It was Delhi-based textile and art expert, Alka Raghuvanshi who put the thought in my head.
Chanderi in Mughal Miniatures?
“If you look at old miniature Mughal paintings, the diaphanous skirt and veil looks like a Chanderi fabric,” she said. “As we all know, the best Chanderi fabrics are nearly transparent. You put them in a bucket of water and they disappear.”
It is a lovely image. Imagine soaking your Chanderi saree into a bucket of water and watching it dissolve under your very eyes.
Many Mughal miniatures feature such translucent fabrics. They are believed to be muslin. But here is a thought: Could these translucent fabrics in the Mughal miniatures be heritage Chanderi weaves?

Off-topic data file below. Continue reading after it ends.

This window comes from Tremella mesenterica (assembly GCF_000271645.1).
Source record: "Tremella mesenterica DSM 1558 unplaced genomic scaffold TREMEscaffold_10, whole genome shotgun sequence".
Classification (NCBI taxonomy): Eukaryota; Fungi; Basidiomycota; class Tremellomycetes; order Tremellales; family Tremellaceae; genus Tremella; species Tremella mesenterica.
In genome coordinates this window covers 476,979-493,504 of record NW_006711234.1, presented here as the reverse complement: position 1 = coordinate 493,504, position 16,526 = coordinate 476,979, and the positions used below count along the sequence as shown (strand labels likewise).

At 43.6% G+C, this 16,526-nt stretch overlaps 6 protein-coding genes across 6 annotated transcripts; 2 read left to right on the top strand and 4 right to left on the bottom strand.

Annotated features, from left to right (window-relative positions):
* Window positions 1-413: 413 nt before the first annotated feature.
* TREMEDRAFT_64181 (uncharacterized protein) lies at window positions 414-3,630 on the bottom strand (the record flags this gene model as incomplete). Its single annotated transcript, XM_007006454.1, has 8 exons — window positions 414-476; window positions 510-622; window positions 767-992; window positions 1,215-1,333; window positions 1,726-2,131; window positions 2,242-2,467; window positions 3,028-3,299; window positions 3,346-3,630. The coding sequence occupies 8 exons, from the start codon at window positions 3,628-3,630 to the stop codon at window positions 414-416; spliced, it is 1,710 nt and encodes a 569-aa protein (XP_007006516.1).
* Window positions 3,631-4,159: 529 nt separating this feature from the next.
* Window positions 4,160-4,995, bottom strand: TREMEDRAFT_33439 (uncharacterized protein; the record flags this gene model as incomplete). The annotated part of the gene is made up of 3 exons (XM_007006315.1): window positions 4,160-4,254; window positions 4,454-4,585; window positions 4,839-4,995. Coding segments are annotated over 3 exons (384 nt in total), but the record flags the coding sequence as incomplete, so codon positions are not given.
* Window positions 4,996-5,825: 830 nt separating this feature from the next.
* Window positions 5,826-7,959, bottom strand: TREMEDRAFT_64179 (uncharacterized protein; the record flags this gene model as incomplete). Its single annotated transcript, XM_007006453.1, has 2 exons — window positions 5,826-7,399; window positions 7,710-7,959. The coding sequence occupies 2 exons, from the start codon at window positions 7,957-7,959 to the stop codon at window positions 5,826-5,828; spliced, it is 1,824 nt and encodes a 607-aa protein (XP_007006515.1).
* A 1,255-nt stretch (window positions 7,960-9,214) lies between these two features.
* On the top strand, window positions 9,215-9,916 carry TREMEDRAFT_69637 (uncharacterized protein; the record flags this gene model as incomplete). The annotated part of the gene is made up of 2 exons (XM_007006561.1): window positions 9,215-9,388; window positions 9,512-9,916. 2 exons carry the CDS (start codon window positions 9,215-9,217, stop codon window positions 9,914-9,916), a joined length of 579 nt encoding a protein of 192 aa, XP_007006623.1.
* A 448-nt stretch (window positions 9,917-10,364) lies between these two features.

Have a look at this images from the Victoria & Albert Museum’s collections and make up your own mind.
From Kashmir to Kolikhanda Cotton
Agar Firdaus bar ru-e-zamin ast, hami ast o- hami ast o- hami ast.”
“If there is heaven on earth, it is here, it is here, it is here”
Now, here is the thing. Jahangir waxed poetic about his beloved Kashmir, but if there is one thread (no pun intended) that permeated all of the famous Mughal miniatures that he commissioned and patronized, it wasn’t the lakes and valleys of Kashmir but gossamer translucent weaves that resemble the Chanderi sarees of this edition.
“Chanderi sarees are really the clothing of royalty,” says Alka. “It is a glamourous royal weave.”
Lots of weavers concur. As S.K. Somani-ji of Gopilal & Sons says, the royals from several parts of North India commissioned and bought Chanderi sarees for their functions. The Scindias of Madhya Pradesh continue to do so till this day.
Part of the reason for these “woven air” textiles is the high-quality extra-fine yarns that crucially, don’t go through the degumming process that is traditionally done to prevent breakage during weaving. Since Chanderi yarn is not degummed, it retains its lustre and texture.
For the wearer, heaven on earth indeed.